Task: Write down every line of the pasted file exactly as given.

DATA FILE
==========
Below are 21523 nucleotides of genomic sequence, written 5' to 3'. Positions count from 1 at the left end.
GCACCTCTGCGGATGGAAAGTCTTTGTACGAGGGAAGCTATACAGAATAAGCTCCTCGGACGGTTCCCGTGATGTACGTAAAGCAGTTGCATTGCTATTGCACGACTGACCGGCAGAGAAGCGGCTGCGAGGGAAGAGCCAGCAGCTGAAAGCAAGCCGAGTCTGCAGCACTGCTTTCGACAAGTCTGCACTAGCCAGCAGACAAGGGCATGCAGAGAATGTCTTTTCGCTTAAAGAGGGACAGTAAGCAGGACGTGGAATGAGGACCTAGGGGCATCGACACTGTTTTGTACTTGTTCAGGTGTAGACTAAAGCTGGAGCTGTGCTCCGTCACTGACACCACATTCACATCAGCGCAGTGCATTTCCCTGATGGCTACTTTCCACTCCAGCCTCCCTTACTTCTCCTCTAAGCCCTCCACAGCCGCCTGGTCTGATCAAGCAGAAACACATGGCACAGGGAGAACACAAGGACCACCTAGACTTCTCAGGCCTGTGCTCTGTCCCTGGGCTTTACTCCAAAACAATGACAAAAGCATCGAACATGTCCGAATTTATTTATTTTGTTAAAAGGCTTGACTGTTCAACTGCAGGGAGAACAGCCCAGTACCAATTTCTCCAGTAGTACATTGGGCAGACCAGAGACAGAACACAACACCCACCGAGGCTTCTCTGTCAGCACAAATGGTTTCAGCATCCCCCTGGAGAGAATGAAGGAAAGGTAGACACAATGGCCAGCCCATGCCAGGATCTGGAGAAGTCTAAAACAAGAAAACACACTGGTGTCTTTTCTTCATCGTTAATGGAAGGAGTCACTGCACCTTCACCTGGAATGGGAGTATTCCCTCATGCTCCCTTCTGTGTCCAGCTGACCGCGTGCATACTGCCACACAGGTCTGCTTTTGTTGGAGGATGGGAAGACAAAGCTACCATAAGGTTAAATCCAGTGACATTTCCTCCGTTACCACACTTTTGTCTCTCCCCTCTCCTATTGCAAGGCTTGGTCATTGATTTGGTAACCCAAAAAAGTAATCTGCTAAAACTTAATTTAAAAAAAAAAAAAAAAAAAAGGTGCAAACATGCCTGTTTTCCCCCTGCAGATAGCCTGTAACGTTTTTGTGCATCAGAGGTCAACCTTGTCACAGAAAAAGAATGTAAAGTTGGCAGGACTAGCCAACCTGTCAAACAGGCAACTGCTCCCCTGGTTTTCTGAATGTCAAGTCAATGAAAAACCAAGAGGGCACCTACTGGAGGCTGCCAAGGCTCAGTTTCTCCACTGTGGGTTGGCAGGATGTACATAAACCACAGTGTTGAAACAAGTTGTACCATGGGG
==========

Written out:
Below are 21523 nucleotides of genomic sequence, written 5' to 3'. Positions count from 1 at the left end.
GCACCTCTGCGGATGGAAAGTCTTTGTACGAGGGAAGCTATACAGAATAAGCTCCTCGGACGGTTCCCGTGATGTACGTAAAGCAGTTGCATTGCTATTGCACGACTGACCGGCAGAGAAGCGGCTGCGAGGGAAGAGCCAGCAGCTGAAAGCAAGCCGAGTCTGCAGCACTGCTTTCGACAAGTCTGCACTAGCCAGCAGACAAGGGCATGCAGAGAATGTCTTTTCGCTTAAAGAGGGACAGTAAGCAGGACGTGGAATGAGGACCTAGGGGCATCGACACTGTTTTGTACTTGTTCAGGTGTAGACTAAAGCTGGAGCTGTGCTCCGTCACTGACACCACATTCACATCAGCGCAGTGCATTTCCCTGATGGCTACTTTCCACTCCAGCCTCCCTTACTTCTCCTCTAAGCCCTCCACAGCCGCCTGGTCTGATCAAGCAGAAACACATGGCACAGGGAGAACACAAGGACCACCTAGACTTCTCAGGCCTGTGCTCTGTCCCTGGGCTTTACTCCAAAACAATGACAAAAGCATCGAACATGTCCGAATTTATTTATTTTGTTAAAAGGCTTGACTGTTCAACTGCAGGGAGAACAGCCCAGTACCAATTTCTCCAGTAGTACATTGGGCAGACCAGAGACAGAACACAACACCCACCGAGGCTTCTCTGTCAGCACAAATGGTTTCAGCATCCCCCTGGAGAGAATGAAGGAAAGGTAGACACAATGGCCAGCCCATGCCAGGATCTGGAGAAGTCTAAAACAAGAAAACACACTGGTGTCTTTTCTTCATCGTTAATGGAAGGAGTCACTGCACCTTCACCTGGAATGGGAGTATTCCCTCATGCTCCCTTCTGTGTCCAGCTGACCGCGTGCATACTGCCACACAGGTCTGCTTTTGTTGGAGGATGGGAAGACAAAGCTACCATAAGGTTAAATCCAGTGACATTTCCTCCGTTACCACACTTTTGTCTCTCCCCTCTCCTATTGCAAGGCTTGGTCATTGATTTGGTAACCCAAAAAAGTAATCTGCTAAAACTTAATTTAAAAAAAAAAAAAAAAAAAAGGTGCAAACATGCCTGTTTTCCCCCTGCAGATAGCCTGTAACGTTTTTGTGCATCAGAGGTCAACCTTGTCACAGAAAAAGAATGTAAAGTTGGCAGGACTAGCCAACCTGTCAAACAGGCAACTGCTCCCCTGGTTTTCTGAATGTCAAGTCAATGAAAAACCAAGAGGGCACCTACTGGAGGCTGCCAAGGCTCAGTTTCTCCACTGTGGGTTGGCAGGATGTACATAAACCACAGTGTTGAAACAAGTTGTACCATGGGG